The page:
The court was tense when the three members of the tribunal entered courtroom following a 30-minute delay. The session was meant to begin at 2pm but started at 2.30pm.
The court was hushed when the chair Letangule started the session by taking Coram of the counsel present and started reading the verdict in another suit where Prof Philip Kaloki who is also contesting for the seat had been accused of being a member of more than one political party.
When the commissioners started reading Kethi’s ruling the mood of her supporters, who had thronged the courtroom, and its precincts turned from optimistic, to tense then disappointment as the verdict was read out.
There was a sign of hope among Kethi’s supporters when Letangule took the court through her submissions explaining how she had argued strongly against the case. The optimism, however, turned into despair when the committee began puncturing holes in her evidence.
Letangule said in the Kassait submissions she had told the committee Kethi was not a registered voter anywhere in the country.
Letangule explained that the Nairobi returning officer and his Makueni counterpart had also testified over the acknowledgement slip that had been presented by Kethi as an original IEBC document.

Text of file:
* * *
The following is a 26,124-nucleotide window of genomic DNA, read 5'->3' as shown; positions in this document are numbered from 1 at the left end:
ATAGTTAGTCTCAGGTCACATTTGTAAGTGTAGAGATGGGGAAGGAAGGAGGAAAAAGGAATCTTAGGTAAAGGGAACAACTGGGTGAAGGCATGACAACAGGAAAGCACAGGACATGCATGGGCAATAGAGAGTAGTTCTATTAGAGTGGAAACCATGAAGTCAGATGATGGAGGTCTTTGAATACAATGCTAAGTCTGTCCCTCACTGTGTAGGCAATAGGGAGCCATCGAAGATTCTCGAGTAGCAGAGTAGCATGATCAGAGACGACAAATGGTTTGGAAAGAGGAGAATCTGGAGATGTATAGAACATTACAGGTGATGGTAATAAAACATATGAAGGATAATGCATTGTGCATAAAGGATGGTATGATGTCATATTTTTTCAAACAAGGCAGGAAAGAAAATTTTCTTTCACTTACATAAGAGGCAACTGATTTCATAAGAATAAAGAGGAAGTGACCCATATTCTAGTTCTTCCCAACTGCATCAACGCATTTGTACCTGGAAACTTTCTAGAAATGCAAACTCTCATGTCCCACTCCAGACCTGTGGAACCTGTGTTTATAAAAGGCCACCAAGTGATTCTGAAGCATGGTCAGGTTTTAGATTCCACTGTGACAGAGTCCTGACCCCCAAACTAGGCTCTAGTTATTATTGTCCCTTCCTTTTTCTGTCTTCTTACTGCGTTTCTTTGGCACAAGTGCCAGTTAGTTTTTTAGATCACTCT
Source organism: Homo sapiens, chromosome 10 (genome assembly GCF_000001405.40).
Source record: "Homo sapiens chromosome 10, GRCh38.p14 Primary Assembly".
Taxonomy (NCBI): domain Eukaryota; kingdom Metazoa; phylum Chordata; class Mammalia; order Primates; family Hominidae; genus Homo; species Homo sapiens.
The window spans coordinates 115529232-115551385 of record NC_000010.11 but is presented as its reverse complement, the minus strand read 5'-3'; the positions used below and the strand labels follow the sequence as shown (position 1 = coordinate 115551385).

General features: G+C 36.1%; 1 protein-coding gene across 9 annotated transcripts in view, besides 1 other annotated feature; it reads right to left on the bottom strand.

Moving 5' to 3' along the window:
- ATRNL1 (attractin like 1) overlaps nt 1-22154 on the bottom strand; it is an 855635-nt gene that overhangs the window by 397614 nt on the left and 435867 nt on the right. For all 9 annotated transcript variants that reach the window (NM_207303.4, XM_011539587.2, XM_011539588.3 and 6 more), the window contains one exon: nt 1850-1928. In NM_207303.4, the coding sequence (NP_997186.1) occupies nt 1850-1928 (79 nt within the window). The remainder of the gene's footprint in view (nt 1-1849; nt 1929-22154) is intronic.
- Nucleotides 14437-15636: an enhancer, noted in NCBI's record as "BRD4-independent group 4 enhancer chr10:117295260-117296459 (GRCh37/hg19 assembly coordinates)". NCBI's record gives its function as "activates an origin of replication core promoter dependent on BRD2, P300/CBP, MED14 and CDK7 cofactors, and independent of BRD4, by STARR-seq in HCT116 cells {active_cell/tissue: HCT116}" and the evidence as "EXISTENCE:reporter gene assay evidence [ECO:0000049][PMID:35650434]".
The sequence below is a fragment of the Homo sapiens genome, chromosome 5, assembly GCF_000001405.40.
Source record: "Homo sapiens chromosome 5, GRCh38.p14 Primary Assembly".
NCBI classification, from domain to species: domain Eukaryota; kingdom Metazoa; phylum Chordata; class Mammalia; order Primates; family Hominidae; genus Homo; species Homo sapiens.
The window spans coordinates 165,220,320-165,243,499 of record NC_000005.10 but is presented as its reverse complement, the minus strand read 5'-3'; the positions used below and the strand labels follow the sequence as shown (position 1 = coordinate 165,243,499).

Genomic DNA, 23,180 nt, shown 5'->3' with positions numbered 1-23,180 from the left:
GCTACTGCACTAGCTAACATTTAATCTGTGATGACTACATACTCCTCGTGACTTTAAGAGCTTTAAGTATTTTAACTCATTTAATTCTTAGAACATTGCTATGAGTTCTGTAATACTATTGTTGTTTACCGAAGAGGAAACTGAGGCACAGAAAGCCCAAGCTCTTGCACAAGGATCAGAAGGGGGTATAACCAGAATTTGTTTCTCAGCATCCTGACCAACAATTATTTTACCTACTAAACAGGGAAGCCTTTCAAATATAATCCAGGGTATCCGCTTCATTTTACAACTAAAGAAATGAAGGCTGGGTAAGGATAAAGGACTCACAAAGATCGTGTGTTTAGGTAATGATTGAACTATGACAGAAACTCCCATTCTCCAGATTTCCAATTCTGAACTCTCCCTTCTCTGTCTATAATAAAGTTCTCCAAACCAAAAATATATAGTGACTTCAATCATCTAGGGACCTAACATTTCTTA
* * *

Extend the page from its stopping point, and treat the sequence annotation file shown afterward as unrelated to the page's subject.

He said it was incumbent upon Kethi to verify her registration as a voter and her failure to do so should not be blamed on IEBC.
“A voter is a person whose name is in the voter register as envisaged in the Election Act and as such Kethi cannot be regarded as a registered voter as her name was not in the biometric voter register, ‘green book’ and the principal registers,” he ruled.
Letangule explained that the Supreme Court had ruled during the presidential petition that the ‘green book’ was part of the voter register, which necessitated the opening of the ballot box to retrieve the ‘green book’ to verify if she was registered.
The committee dismissed as claims by Kethi’s lawyers that the National Intelligence Service had tampered with the registers to bar her from contesting. The three-member committee ruled that those were speculations because she had not filed an affidavit over the matter.
The tribunal ruled that the acknowledgment slip was not proof of registration and also cited many anomalies ranging from the date of registration to the place of registration that were irregular as testified by IEBC officials.
The tribunal ruled that Kethi could not have been registered when she did not have an original identification card and a valid passport.
When the suit started Kethi and the Wiper party had, through a preliminary objection, attempted to block the hearing of the claim that she was not a registered voter lodged to the IEBC committee.
In the application before the committee, Kethi and the Wiper had sought to have the three complaints lodged against Kethi thrown out on the grounds the committee had no jurisdiction to handle the matter.